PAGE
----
Finally, we must mention the costumes by Laura J. Parker. The crew did a great job handling period costumes for all of the principals and gave Wilde just a dash of something extra without making him appear to be a buffoon. And the details of the period undergarments were well done — and we are not going to tell you how we know about the period undergarments. Let’s just say that there were some lucky lady audience members sitting in the jury box. You will have to watch the play to learn more.

Although the story is set in 1895, the themes of the play — love and lust, society, morality, and personal truths — are all universal and very current. We thoroughly enjoyed the telling of the tale, and we think that you will too.

The show stars (from left) Matthew Coker, Louis Bailey, and Natalie Sherwood (photo by Ron Foreman)
The show stars (from left) Matthew Coker, Louis Bailey, and Natalie Sherwood (photo by Ron Foreman)

SECOND OPINION: Oct. 20th Raleigh, NC CVNC review by Alan R. Hall:

N.C. State University Theatre presents GROSS INDECENCY: THE THREE TRIALS OF OSCAR WILDE at 7:30 p.m. Oct. 21 and 22, 2 p.m. Oct. 23, 7:30 p.m. Oct. 26-29, 2 p.m. Oct. 30 in the Kennedy-McIlwee Studio Theatre in Frank Thompson Hall, 2241 E. Dunn Ave., Raleigh, North Carolina 27607, on the NCSU campus.

TICKETS: $20 ($6 NCSU students, $12 non-NCSU students, $16 NCSU faculty and staff, and $18 seniors 60+), except $12 on Community Night (Oct. 26th).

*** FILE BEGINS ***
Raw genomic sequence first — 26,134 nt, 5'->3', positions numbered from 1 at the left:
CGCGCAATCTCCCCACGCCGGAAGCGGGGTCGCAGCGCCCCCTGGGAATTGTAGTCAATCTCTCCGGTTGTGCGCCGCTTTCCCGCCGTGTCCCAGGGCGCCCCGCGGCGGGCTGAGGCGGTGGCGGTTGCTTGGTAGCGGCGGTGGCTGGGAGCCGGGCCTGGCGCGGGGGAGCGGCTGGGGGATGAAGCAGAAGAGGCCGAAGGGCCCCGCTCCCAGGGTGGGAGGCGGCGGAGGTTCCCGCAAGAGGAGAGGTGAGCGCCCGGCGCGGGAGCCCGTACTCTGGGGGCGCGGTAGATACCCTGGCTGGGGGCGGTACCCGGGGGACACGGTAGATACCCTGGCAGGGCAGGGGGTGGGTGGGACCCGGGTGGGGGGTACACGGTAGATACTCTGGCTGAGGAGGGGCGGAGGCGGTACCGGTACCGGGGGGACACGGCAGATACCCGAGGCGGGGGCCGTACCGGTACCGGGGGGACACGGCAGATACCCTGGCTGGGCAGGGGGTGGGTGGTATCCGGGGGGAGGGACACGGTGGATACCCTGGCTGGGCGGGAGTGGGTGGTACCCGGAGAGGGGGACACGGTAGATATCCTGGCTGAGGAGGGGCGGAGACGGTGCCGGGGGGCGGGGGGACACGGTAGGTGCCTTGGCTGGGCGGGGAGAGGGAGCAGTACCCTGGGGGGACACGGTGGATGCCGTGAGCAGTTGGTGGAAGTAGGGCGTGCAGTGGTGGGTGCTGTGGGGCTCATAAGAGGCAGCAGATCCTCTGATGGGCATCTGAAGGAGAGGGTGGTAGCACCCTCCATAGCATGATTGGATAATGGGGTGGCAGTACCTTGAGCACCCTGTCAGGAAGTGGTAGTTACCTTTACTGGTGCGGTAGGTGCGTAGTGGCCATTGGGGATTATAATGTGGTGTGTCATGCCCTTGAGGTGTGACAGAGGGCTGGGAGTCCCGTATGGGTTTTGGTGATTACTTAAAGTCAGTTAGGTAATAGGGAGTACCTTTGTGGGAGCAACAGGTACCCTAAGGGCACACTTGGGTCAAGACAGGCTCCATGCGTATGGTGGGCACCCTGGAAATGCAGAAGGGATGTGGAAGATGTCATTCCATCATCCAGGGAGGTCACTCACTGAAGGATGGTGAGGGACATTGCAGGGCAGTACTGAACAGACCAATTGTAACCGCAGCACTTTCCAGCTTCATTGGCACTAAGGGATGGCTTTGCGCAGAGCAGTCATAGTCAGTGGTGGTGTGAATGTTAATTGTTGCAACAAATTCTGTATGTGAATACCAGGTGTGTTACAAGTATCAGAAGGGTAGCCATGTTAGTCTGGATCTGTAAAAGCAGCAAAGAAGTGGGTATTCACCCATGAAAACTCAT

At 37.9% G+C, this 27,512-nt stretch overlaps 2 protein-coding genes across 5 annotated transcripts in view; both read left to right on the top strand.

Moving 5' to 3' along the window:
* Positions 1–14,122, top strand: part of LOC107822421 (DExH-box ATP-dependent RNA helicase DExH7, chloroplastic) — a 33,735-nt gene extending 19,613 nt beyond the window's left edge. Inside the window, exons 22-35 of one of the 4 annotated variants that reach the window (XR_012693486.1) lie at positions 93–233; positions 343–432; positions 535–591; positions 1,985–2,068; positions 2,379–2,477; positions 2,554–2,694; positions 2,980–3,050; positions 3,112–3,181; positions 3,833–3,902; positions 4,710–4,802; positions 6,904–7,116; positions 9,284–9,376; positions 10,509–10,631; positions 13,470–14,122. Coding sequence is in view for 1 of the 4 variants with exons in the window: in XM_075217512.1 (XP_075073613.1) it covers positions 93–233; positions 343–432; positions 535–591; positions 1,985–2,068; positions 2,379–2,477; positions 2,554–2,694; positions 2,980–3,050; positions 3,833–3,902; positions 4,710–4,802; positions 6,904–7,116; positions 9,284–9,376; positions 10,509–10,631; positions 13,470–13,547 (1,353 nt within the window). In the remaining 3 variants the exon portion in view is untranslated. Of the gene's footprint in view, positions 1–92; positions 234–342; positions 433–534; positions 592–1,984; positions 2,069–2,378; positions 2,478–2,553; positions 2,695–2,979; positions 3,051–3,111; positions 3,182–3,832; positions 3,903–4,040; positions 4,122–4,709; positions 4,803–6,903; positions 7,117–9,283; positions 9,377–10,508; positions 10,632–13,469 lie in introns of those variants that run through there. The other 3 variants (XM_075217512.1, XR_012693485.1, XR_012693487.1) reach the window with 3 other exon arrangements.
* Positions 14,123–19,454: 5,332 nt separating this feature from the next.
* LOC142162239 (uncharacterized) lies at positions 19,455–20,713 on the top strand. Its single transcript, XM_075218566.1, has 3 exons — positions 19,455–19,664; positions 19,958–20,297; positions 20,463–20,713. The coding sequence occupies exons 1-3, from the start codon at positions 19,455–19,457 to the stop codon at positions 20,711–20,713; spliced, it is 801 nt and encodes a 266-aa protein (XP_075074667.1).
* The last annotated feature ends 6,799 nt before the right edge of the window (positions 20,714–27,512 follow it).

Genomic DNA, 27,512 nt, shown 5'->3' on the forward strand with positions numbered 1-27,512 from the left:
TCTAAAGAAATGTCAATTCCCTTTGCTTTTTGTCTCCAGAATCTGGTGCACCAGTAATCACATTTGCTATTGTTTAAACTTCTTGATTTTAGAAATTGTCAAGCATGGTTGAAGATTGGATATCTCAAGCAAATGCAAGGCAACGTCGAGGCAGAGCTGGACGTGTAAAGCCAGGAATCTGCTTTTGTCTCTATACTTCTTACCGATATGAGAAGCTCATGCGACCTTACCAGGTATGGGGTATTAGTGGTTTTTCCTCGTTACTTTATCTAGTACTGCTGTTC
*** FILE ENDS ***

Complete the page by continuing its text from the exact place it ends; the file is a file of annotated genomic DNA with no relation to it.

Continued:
BOX OFFICE: 919-515-1100 or






Oscar Fingal O’Flahertie Wills Wilde (Irish playwright, novelist, and poet, 1854-1900): (Oscar Wilde Society) and (Wikipedia).

Gross Indecency: The Three Trials of Oscar Wilde (1997 Off-Broadway play): (Dramatists Play Service, Inc.), (Tectonic Theater Project), (Internet Off-Broadway Database), and (Wikipedia).

The Script: (Google Books).

Study Guide: (Denver Center Theatre Company).

Moisés Kaufman (director, playwright, and founder of Tectonic Theater Project): (Tectonic Theater Project bio), (Internet Off-Broadway Database), (Internet Broadway Database), (Internet Movie Database), and (Wikipedia).

Rachel Klem (director and NCSU acting coach and instructor): (NCSU bio).


Pamela Vesper has been a Raleigh resident for more than 20 years. A local attorney for licensed professionals, when she’s not in court, Pam can be found watching or participating in local theater productions or enjoying the vibrant Raleigh music and craft beer scene. She also loves indie and foreign films and was an anchor on the local cable show, Movie Minutes. Pam has an opinion on just about everything; just ask her. Kurt Benrud is a graduate of Cary High School and N.C. State University, and he has taught English at both. He first became involved in local theater in 1980. He has served on the board of directors for both the Cary Players and the Cary Playwrights’ Forum. He is also a volunteer reader with Triangle Radio Reading Service. Click here to read their reviews for Triangle Review and Triangle Arts and Entertainment.


  1. Oops. I should have caught that during editing. Thanks for the heads up.

    Robert W. McDowell
    Editor and Publisher
    Triangle Review
    Theater Editor
    Triangle Arts and Entertainment